The lessons of history

Published on Mar 23rd, 2016 by Our Sunday Visitor Catholic Publishing Company | 0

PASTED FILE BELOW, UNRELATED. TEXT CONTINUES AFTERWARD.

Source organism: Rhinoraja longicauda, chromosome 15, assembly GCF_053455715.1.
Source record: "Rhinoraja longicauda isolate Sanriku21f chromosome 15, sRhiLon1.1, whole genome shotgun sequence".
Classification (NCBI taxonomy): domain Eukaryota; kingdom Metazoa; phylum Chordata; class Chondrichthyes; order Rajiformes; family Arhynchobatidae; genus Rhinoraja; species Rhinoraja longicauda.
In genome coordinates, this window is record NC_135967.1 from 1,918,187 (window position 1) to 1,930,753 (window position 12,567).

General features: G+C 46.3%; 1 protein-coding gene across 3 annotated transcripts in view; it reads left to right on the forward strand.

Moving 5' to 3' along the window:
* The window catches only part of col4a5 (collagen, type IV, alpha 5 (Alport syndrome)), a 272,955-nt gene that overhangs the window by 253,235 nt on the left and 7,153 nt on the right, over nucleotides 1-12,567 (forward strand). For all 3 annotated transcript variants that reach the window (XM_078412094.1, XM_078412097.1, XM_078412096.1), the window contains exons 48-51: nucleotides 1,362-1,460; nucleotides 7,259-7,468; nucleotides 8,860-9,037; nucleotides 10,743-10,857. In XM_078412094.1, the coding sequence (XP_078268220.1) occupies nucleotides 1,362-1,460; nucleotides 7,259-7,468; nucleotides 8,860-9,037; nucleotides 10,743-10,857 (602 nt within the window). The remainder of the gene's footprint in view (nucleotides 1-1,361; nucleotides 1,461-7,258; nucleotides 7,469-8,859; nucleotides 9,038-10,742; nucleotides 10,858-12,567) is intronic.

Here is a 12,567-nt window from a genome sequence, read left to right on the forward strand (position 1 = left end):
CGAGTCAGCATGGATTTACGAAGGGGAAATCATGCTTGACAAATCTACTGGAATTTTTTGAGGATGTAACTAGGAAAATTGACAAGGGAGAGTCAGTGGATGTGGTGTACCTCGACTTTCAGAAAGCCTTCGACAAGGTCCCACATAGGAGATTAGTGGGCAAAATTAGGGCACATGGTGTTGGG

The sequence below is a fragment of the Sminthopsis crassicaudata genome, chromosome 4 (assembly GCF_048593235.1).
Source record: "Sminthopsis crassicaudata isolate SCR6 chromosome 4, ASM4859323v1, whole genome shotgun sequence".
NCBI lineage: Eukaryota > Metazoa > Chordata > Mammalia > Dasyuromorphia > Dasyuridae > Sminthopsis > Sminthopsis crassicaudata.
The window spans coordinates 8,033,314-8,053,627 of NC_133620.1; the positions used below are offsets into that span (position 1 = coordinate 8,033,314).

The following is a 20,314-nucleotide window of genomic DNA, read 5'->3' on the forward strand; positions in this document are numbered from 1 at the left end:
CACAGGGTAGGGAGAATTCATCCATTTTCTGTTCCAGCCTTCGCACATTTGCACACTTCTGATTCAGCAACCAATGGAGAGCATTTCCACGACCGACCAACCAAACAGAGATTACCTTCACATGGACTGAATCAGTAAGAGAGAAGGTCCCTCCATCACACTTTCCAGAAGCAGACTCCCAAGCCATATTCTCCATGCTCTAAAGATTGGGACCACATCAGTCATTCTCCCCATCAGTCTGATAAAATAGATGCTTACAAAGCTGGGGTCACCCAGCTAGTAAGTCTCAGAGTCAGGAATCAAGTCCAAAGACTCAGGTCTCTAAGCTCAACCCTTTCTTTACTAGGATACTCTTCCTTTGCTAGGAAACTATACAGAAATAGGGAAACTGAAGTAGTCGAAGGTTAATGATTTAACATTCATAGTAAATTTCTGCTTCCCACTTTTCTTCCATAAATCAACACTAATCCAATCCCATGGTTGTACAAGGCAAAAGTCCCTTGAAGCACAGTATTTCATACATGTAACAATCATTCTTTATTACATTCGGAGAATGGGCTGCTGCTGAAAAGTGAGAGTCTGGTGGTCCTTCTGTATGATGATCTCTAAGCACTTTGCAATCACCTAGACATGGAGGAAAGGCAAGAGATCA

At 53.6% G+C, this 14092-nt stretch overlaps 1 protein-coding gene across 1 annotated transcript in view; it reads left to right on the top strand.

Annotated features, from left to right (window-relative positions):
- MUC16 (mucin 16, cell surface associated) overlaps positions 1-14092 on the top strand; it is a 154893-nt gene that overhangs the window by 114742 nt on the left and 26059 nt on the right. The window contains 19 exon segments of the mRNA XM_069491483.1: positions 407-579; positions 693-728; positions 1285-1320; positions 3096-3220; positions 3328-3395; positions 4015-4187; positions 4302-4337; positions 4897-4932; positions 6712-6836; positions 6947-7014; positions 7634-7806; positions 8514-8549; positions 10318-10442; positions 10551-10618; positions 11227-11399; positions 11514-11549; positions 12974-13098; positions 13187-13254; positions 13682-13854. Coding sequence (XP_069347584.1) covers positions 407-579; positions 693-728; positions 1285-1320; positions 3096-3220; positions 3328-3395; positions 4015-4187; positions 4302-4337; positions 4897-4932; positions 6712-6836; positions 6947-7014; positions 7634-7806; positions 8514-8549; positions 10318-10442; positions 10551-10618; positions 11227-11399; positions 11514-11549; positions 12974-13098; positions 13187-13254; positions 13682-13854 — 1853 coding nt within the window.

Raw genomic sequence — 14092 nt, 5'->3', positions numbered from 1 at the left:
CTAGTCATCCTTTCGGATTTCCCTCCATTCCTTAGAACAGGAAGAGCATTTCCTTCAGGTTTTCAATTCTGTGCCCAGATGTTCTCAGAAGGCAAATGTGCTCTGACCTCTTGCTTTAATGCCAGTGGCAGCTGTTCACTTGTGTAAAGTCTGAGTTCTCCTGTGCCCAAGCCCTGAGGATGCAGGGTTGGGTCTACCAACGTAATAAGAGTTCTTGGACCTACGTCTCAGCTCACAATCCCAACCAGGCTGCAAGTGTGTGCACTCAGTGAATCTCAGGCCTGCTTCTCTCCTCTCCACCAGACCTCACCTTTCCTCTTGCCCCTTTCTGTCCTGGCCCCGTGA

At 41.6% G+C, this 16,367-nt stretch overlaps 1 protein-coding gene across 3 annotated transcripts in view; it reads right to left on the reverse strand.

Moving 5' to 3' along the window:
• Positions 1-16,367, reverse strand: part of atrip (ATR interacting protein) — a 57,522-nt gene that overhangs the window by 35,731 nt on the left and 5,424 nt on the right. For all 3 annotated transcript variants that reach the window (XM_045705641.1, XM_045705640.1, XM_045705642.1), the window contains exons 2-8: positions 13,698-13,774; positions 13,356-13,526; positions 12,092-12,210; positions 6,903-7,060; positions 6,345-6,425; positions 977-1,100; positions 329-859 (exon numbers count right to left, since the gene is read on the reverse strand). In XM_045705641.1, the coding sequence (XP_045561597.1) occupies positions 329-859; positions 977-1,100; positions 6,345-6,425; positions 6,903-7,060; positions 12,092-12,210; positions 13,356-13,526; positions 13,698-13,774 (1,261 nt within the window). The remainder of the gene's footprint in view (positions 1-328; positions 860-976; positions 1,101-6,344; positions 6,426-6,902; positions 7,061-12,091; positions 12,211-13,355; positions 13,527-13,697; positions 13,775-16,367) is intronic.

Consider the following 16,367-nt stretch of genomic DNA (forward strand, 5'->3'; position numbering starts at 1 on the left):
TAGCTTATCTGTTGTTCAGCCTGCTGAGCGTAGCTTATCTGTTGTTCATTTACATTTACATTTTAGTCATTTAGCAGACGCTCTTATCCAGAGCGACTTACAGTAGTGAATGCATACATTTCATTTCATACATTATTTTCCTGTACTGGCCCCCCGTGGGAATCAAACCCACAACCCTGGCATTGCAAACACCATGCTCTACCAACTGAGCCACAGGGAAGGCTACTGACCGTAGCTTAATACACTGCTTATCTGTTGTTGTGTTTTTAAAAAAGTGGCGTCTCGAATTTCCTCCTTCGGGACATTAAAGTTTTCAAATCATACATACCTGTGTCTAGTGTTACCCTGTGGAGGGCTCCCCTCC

Barring certain immigrants from this country based on ethnicity is nothing new. In 1924, Congress passed into law a bill that set quotas on the number of immigrants who could be permitted to enter this country. President Calvin Coolidge signed the act into law. Many people complained that it was racist in large part. It also was politically expedient. For example, by that time, many Irish-Americans were in the overall United States population, and they voted. No politician would dare offend them. So the quota for Irish people was not bad. It was not bad for Poles. Many Polish-Americans voted. It was fairly generous for Italian immigrants. They voted. Other nationalities were not as fortunate. Only 512 people from Belgium could come into this country in a year. Only 503 could come from Portugal, just 131 from Spain, 344 from Lithuania. Religion was not given as a reason behind these quotas, but no one ever met a Belgian, or Spaniard, or Lithuanian who was not a Catholic. At the same time, the quotas allowed great numbers of immigrants from heavily Protestant countries. Connect the dots. The quotas caused much harm. After Adolf Hitler’s rise to power in Germany, many Jews tried to flee the country to escape his violently anti-Semitic measures. The Netherlands welcomed these fleeing Jews. So did Britain. So did most nations in Latin America. Not that many could come to America because of the quotas. Jews were unwanted. Catholics were fearful, and justifiably so. Hard for us to imagine today, but at the time, anti-Catholicism was raging, presenting itself in ways now no one can believe. Laws forbidding the wearing of religious garb on the street were promoted. Of course, these laws were supposed to apply to everyone, but how many Presbyterian nuns did they see on the street? Parochial schools would have been outlawed if the Supreme Court had not entered the story, by saying that no state could require every child to attend a nonreligious school. The Ku Klux Klan, outspokenly and violently anti-Catholic, had millions, literally, on its membership lists. Catholics today should be very conscious that not too long ago Americans, or other people, of the Catholic Faith had much to fear in the United States. Catholics were despised. Many colleges made it hard for Catholics to enroll. Understandably, few Catholics were physicians or lawyers. Major corporations, some in business today, refused to hire Catholics. People would not sell residential property to Catholics, to keep them out of certain neighborhoods. Time changed. President Franklin D. Roosevelt did much in this regard, appointing Catholics to government positions never before held by Catholics. He courted Catholics. It was to his advantage politically, but it lifted the Catholic image. In the Second World War, soldiers and sailors not of the Catholic religion discovered that Catholics fighting next to them were patriotic and decent. Catholic John Kennedy’s election as president in 1960 is said to have greatly weakened anti-Catholicism. Most importantly, no Catholic, in the hierarchy or not, made any demands of him for preferential treatment. Things are not good in every way now, and it is why the bishops of the country are doing much to awaken us all to the reality of anti-Catholicism in our midst at this time. It is more subtle, but it is strong, aided now by a growing indifference to, and disapproval of, any institutionalized religion. Bottom line: When we Catholics today hear slurs about Muslims or Hispanics along with calls to ban them from this country, we should say, “We Catholics have been there. What is new?” Msgr. Owen F. Campion is OSV’s associate publisher.